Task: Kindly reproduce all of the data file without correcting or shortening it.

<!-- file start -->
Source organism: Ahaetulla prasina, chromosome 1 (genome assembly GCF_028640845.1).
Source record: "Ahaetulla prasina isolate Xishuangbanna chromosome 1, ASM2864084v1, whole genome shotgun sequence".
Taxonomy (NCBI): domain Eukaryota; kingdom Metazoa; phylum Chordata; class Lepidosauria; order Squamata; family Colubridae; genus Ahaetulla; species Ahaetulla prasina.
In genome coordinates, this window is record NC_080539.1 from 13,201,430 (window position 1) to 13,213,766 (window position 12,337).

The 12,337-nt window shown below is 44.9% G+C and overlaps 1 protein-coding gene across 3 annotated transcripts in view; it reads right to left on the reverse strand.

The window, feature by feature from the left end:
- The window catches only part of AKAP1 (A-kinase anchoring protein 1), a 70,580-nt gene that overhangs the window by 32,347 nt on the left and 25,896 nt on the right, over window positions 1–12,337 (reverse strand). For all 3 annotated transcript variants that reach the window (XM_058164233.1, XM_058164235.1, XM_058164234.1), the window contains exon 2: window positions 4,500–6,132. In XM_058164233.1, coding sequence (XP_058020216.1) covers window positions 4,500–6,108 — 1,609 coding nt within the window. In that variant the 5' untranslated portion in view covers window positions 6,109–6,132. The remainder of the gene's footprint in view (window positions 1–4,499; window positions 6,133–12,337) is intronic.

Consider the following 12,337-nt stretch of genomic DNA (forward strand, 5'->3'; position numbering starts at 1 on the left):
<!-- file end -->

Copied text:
Source organism: Ahaetulla prasina, chromosome 1 (genome assembly GCF_028640845.1).
Source record: "Ahaetulla prasina isolate Xishuangbanna chromosome 1, ASM2864084v1, whole genome shotgun sequence".
Taxonomy (NCBI): domain Eukaryota; kingdom Metazoa; phylum Chordata; class Lepidosauria; order Squamata; family Colubridae; genus Ahaetulla; species Ahaetulla prasina.
In genome coordinates, this window is record NC_080539.1 from 13,201,430 (window position 1) to 13,213,766 (window position 12,337).

The 12,337-nt window shown below is 44.9% G+C and overlaps 1 protein-coding gene across 3 annotated transcripts in view; it reads right to left on the reverse strand.

The window, feature by feature from the left end:
- The window catches only part of AKAP1 (A-kinase anchoring protein 1), a 70,580-nt gene that overhangs the window by 32,347 nt on the left and 25,896 nt on the right, over window positions 1–12,337 (reverse strand). For all 3 annotated transcript variants that reach the window (XM_058164233.1, XM_058164235.1, XM_058164234.1), the window contains exon 2: window positions 4,500–6,132. In XM_058164233.1, coding sequence (XP_058020216.1) covers window positions 4,500–6,108 — 1,609 coding nt within the window. In that variant the 5' untranslated portion in view covers window positions 6,109–6,132. The remainder of the gene's footprint in view (window positions 1–4,499; window positions 6,133–12,337) is intronic.

Consider the following 12,337-nt stretch of genomic DNA (forward strand, 5'->3'; position numbering starts at 1 on the left):